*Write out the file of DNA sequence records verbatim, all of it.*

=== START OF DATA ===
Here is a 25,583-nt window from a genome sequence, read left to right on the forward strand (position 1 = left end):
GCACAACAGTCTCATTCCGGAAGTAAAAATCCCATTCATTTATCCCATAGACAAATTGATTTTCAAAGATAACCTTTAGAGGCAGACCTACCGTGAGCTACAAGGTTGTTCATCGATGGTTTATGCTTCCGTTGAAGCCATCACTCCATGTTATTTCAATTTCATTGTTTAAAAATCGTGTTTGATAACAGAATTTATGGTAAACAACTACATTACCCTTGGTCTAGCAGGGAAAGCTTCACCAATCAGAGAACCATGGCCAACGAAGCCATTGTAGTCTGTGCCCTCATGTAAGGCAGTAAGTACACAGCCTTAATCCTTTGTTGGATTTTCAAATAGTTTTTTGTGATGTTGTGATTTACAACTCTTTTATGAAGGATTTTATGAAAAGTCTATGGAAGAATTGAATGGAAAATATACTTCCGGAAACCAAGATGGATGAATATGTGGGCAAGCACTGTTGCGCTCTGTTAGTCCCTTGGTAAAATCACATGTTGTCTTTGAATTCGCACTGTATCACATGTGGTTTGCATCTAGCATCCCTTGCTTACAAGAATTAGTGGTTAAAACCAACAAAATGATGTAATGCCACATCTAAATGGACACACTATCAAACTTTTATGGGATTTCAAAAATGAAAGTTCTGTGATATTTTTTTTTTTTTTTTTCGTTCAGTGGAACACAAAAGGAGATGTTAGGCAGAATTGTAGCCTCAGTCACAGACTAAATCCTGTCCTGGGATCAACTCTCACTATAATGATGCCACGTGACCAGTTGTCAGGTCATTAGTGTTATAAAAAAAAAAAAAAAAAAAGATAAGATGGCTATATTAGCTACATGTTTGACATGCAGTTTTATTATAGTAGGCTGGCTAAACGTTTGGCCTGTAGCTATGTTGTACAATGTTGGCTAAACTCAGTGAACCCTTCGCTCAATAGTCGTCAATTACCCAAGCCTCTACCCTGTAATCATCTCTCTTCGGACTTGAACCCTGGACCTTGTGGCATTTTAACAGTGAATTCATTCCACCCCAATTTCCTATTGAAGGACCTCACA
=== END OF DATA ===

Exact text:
Here is a 25,583-nt window from a genome sequence, read left to right on the forward strand (position 1 = left end):
GCACAACAGTCTCATTCCGGAAGTAAAAATCCCATTCATTTATCCCATAGACAAATTGATTTTCAAAGATAACCTTTAGAGGCAGACCTACCGTGAGCTACAAGGTTGTTCATCGATGGTTTATGCTTCCGTTGAAGCCATCACTCCATGTTATTTCAATTTCATTGTTTAAAAATCGTGTTTGATAACAGAATTTATGGTAAACAACTACATTACCCTTGGTCTAGCAGGGAAAGCTTCACCAATCAGAGAACCATGGCCAACGAAGCCATTGTAGTCTGTGCCCTCATGTAAGGCAGTAAGTACACAGCCTTAATCCTTTGTTGGATTTTCAAATAGTTTTTTGTGATGTTGTGATTTACAACTCTTTTATGAAGGATTTTATGAAAAGTCTATGGAAGAATTGAATGGAAAATATACTTCCGGAAACCAAGATGGATGAATATGTGGGCAAGCACTGTTGCGCTCTGTTAGTCCCTTGGTAAAATCACATGTTGTCTTTGAATTCGCACTGTATCACATGTGGTTTGCATCTAGCATCCCTTGCTTACAAGAATTAGTGGTTAAAACCAACAAAATGATGTAATGCCACATCTAAATGGACACACTATCAAACTTTTATGGGATTTCAAAAATGAAAGTTCTGTGATATTTTTTTTTTTTTTTTTCGTTCAGTGGAACACAAAAGGAGATGTTAGGCAGAATTGTAGCCTCAGTCACAGACTAAATCCTGTCCTGGGATCAACTCTCACTATAATGATGCCACGTGACCAGTTGTCAGGTCATTAGTGTTATAAAAAAAAAAAAAAAAAAAGATAAGATGGCTATATTAGCTACATGTTTGACATGCAGTTTTATTATAGTAGGCTGGCTAAACGTTTGGCCTGTAGCTATGTTGTACAATGTTGGCTAAACTCAGTGAACCCTTCGCTCAATAGTCGTCAATTACCCAAGCCTCTACCCTGTAATCATCTCTCTTCGGACTTGAACCCTGGACCTTGTGGCATTTTAACAGTGAATTCATTCCACCCCAATTTCCTATTGAAGGACCTCACA